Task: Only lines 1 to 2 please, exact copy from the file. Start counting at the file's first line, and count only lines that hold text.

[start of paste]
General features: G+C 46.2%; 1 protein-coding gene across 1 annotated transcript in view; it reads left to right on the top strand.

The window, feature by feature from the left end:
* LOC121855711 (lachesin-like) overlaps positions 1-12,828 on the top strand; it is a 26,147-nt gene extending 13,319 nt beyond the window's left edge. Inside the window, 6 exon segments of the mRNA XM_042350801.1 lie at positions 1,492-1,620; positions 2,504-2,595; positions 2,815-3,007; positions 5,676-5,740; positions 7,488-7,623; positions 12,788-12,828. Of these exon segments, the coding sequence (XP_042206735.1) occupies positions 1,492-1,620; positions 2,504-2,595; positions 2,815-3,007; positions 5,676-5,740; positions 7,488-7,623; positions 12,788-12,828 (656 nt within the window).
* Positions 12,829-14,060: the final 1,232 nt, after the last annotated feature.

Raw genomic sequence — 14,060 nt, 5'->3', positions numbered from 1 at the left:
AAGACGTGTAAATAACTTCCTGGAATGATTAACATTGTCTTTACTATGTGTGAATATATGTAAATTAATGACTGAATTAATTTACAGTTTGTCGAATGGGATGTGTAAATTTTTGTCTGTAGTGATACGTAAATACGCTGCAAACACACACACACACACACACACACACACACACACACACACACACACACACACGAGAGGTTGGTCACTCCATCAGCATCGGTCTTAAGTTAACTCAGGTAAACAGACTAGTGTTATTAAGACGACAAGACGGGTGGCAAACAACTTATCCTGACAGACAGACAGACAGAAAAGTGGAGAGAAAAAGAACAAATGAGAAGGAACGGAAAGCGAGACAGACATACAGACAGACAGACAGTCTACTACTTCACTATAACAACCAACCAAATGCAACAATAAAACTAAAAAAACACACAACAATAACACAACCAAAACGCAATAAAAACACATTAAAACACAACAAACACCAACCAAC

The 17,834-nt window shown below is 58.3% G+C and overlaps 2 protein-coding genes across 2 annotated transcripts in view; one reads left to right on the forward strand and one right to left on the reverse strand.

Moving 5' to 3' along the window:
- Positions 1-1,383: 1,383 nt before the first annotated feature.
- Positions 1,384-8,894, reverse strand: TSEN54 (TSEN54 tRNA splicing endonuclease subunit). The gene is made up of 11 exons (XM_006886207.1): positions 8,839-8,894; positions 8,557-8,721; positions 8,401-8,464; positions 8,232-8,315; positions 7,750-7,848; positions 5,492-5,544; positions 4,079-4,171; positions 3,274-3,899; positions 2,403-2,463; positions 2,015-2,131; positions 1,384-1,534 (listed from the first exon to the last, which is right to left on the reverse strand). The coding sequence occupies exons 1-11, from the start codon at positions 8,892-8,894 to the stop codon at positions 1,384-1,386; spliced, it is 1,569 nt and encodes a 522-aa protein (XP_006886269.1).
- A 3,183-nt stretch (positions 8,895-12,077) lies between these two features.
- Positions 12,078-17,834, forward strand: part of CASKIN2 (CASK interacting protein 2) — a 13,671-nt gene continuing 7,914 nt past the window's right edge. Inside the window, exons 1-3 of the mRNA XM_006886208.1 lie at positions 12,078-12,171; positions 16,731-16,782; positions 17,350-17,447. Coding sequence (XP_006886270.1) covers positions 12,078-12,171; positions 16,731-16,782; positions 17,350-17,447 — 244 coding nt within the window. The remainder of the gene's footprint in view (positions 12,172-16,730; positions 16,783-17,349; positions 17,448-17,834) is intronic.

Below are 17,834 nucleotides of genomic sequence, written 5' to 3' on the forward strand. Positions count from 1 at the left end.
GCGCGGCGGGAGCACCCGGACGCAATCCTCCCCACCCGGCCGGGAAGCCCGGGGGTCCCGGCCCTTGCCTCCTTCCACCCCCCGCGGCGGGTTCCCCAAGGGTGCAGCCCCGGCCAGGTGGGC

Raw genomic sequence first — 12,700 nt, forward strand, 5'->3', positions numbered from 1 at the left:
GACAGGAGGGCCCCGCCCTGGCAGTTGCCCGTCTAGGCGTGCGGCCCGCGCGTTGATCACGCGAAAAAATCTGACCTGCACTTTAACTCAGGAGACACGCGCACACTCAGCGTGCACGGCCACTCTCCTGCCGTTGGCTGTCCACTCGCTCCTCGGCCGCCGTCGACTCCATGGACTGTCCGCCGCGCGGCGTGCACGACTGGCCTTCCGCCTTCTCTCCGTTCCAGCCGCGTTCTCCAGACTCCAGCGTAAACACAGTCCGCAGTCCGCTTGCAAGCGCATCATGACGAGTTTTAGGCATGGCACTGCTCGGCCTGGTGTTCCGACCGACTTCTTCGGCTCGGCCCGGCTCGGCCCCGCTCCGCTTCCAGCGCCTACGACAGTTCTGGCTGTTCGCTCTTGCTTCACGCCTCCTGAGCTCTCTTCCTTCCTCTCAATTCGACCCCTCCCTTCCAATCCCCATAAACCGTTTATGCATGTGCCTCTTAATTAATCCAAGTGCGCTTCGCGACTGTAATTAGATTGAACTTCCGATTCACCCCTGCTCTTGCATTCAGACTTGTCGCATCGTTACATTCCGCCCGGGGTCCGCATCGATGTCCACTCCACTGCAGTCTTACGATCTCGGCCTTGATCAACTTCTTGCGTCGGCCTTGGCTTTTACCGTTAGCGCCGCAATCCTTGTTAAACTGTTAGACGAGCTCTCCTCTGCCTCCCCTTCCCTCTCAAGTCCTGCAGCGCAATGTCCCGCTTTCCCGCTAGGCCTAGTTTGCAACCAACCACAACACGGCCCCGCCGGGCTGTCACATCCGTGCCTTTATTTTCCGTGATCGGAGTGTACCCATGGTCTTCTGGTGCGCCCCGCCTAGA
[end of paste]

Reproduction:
General features: G+C 46.2%; 1 protein-coding gene across 1 annotated transcript in view; it reads left to right on the top strand.

The window, feature by feature from the left end: